The Lockyer Valley’s highways and roads are immaculate compared to Gregory, as the latest road-toll figures show.
As for financial sustainability, figures again tell the story. Just compare rate-payer numbers with the length of shire roads. That will help the DP get a grip without ever leaving his comfort zone.
Onto a different topic:
Future Droughts Grant Program
As part of a national move towards building drought resilience, the Australian Government is inviting Expressions of Interest applications for grants under the Future Drought Fund – Drought Resilience Innovation grants.
These grants are intended to support innovative programs that help farmers and agricultural communities to adapt to drought or prepare for drought.
The current round is open until September 8. If you have a good idea you’d like to see made a reality, you can find out more here.
As part of this program, the Queensland Government will be administering three new measures to help farmers including farm management grants, drought preparedness grants and Drought Ready and Recovery Finance Loans. However these are still not up on the QRIDA website yet.
Palaszcuk’s Polling Path
Turns out the Premier has not been relying only on the medical advice in making her decisions to manage the pandemic. The Australian newspaper discovered there has been monthly focus group polling to shape the government’s approach.
What is a Focus Group?
It is a small group of people brought together for qualitative market research. Surveys give you quantitative research; how many people think “X”– 65 per cent of people think “X”.
Focus Groups aim to tell you how people feel about “X” and how strongly they feel that.
It’s About the Vibe
The members of the group are often deliberately selected to represent certain sections of the population: a senior, a tradie, a teacher, a young mum and so on. The facilitator might say something like, “The Premier has said she will put us into lockdown if there is even one case of Delta. How do you feel about that?”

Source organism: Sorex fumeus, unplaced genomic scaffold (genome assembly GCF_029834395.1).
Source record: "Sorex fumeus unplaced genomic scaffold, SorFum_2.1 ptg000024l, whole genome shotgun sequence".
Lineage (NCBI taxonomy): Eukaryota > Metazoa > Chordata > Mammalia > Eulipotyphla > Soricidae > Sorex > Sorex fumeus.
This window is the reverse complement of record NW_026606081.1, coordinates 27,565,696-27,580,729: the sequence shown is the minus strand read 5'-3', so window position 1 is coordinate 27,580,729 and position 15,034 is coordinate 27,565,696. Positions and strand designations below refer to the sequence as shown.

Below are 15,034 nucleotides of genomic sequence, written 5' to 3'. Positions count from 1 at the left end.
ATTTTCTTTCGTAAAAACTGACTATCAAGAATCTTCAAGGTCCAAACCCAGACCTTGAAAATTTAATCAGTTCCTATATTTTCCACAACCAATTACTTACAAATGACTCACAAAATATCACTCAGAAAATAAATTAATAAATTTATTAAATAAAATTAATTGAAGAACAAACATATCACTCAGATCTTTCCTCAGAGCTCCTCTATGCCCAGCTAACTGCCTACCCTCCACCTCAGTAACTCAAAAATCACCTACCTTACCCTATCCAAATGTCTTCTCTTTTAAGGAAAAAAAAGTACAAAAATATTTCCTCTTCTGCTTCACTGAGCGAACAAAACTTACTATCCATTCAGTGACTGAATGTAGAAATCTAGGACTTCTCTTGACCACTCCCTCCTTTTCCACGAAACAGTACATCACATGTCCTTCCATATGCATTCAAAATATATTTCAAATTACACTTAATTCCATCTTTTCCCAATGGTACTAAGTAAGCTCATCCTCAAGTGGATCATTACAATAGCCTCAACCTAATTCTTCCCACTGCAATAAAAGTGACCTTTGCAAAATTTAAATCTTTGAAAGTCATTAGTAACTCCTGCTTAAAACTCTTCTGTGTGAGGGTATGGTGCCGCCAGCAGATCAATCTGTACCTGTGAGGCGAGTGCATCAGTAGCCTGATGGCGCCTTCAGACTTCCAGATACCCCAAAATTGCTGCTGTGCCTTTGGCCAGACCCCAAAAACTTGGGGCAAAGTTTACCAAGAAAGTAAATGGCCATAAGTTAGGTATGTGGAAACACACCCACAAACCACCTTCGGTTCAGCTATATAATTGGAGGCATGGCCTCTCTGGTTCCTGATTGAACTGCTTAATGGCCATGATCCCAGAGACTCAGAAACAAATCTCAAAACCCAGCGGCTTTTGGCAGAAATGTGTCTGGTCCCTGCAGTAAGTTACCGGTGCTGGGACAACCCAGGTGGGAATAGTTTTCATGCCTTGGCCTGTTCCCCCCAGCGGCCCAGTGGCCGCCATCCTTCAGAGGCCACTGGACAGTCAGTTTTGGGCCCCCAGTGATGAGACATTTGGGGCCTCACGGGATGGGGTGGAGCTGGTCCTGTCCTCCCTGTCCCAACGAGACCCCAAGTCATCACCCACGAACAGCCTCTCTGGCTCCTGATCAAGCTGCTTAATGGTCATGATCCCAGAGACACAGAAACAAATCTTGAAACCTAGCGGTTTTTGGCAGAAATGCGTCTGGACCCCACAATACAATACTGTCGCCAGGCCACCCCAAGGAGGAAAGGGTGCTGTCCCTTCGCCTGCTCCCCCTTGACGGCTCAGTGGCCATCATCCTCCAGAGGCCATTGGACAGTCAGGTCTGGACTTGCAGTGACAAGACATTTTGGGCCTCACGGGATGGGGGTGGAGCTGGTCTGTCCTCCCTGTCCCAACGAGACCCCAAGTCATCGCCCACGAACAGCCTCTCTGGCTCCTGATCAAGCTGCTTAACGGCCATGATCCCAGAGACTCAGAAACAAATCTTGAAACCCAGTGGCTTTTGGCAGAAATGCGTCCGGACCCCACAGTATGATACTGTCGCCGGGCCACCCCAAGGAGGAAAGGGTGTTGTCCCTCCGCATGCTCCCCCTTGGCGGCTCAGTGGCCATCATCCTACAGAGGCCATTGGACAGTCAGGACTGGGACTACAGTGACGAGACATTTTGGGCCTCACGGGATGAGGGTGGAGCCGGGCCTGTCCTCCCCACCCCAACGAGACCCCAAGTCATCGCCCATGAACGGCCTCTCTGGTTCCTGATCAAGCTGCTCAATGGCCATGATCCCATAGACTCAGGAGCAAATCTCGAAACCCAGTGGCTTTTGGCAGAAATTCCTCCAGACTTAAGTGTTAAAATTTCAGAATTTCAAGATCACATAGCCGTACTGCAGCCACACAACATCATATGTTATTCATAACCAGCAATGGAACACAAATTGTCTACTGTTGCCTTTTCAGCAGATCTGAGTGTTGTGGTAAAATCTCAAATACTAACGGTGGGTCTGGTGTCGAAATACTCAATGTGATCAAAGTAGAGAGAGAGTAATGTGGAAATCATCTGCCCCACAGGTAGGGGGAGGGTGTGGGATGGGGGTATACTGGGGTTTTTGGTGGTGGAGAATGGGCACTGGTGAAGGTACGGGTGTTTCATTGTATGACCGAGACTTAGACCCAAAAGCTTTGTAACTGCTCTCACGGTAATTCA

The facilitator then observes the conversation amongst the group members.
Attention is paid not just to the opinions voiced, but how they are said and how much emotion they generate in the speaker and in other members of the group.
How to Tweak Your Image
From Focus Groups you might learn things a survey just wouldn’t uncover, like “Nobody likes to hear NSW-bashing because they all have family and friends there. They really think Aussies should not call each other losers. They really think Aussies should help each other.”
This shows you what emotion you should show on the topic of NSW if it comes up in media conferences.
Gets Hard to tell Image from Reality
Combine that with a team of 30 personal spin doctors and image tweakers and you’ll be more popular than a Hemsworth or Kylie Minogue.
The problem is people can’t trust which bit is real. Are you making decisions in their best interest, or are you making decisions to maintain your personal and political popularity?
And It Costs
The Australian reports the initial contract cost Queensland taxpayers $528,000, “likely one of the most expensive market research projects commissioned in years.”
And yes it began in May 2020, so it helped Labor win the election.
The contract has now been renewed and extended.
So Much for Honest Government
As InQueensland wrote, “At the very least the taxpayers who paid for the research have a right to see it. But no, don’t you worry about that – it won’t ever be released because, well, it’s private. What a joke.”
I have to agree – and it is a pattern of behaviour.
That’s My Lot
That’s my lot this week. Thanks for reading and thanks to everyone who is helping the vaccination effort.
The week after next we are back to Brisbane for Parliament in what is starting to feel like a rare sitting.
Kindest Regards – and stay safe!
Lachlan Millar, MP
Member for Gregory
Assistant to the Leader of the Opposition
Shadow Assistant Minister for Trade| Shadow Assistant Minister for Western Queensland| Deputy Chair – Parliamentary Committee for Transport and Resources